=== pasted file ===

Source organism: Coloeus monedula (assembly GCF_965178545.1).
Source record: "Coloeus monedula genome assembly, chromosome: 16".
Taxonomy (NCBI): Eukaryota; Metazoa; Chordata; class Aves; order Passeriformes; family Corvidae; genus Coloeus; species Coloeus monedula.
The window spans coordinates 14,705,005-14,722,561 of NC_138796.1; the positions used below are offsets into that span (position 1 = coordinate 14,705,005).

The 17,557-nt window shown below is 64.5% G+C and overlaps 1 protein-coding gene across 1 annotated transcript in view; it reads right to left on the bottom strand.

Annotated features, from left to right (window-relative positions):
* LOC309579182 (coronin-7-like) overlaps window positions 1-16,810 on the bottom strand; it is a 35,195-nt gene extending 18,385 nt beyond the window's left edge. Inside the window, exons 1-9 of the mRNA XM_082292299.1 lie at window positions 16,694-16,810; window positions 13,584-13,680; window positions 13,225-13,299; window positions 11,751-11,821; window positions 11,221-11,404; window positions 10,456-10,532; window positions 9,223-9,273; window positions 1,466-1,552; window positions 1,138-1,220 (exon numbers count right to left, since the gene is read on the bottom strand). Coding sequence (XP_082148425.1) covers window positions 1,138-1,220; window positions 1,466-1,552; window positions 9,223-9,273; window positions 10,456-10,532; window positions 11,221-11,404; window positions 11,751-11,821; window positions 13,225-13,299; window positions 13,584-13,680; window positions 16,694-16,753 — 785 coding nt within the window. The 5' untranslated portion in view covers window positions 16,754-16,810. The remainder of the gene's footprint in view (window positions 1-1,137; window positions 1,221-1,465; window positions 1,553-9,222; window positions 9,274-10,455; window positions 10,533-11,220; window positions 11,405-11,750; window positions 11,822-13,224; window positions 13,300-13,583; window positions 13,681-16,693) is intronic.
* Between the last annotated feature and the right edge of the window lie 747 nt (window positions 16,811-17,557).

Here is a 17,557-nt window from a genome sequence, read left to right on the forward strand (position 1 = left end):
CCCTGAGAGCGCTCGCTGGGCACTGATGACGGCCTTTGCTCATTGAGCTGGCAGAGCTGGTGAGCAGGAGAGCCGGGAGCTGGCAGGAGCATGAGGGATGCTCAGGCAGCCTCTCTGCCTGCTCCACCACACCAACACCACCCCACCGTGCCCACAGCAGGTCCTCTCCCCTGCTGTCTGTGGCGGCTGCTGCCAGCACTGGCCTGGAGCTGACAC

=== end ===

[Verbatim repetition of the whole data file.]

Source organism: Coloeus monedula (assembly GCF_965178545.1).
Source record: "Coloeus monedula genome assembly, chromosome: 16".
Taxonomy (NCBI): Eukaryota; Metazoa; Chordata; class Aves; order Passeriformes; family Corvidae; genus Coloeus; species Coloeus monedula.
The window spans coordinates 14,705,005-14,722,561 of NC_138796.1; the positions used below are offsets into that span (position 1 = coordinate 14,705,005).

The 17,557-nt window shown below is 64.5% G+C and overlaps 1 protein-coding gene across 1 annotated transcript in view; it reads right to left on the bottom strand.

Annotated features, from left to right (window-relative positions):
* LOC309579182 (coronin-7-like) overlaps window positions 1-16,810 on the bottom strand; it is a 35,195-nt gene extending 18,385 nt beyond the window's left edge. Inside the window, exons 1-9 of the mRNA XM_082292299.1 lie at window positions 16,694-16,810; window positions 13,584-13,680; window positions 13,225-13,299; window positions 11,751-11,821; window positions 11,221-11,404; window positions 10,456-10,532; window positions 9,223-9,273; window positions 1,466-1,552; window positions 1,138-1,220 (exon numbers count right to left, since the gene is read on the bottom strand). Coding sequence (XP_082148425.1) covers window positions 1,138-1,220; window positions 1,466-1,552; window positions 9,223-9,273; window positions 10,456-10,532; window positions 11,221-11,404; window positions 11,751-11,821; window positions 13,225-13,299; window positions 13,584-13,680; window positions 16,694-16,753 — 785 coding nt within the window. The 5' untranslated portion in view covers window positions 16,754-16,810. The remainder of the gene's footprint in view (window positions 1-1,137; window positions 1,221-1,465; window positions 1,553-9,222; window positions 9,274-10,455; window positions 10,533-11,220; window positions 11,405-11,750; window positions 11,822-13,224; window positions 13,300-13,583; window positions 13,681-16,693) is intronic.
* Between the last annotated feature and the right edge of the window lie 747 nt (window positions 16,811-17,557).

Here is a 17,557-nt window from a genome sequence, read left to right on the forward strand (position 1 = left end):
CCCTGAGAGCGCTCGCTGGGCACTGATGACGGCCTTTGCTCATTGAGCTGGCAGAGCTGGTGAGCAGGAGAGCCGGGAGCTGGCAGGAGCATGAGGGATGCTCAGGCAGCCTCTCTGCCTGCTCCACCACACCAACACCACCCCACCGTGCCCACAGCAGGTCCTCTCCCCTGCTGTCTGTGGCGGCTGCTGCCAGCACTGGCCTGGAGCTGACAC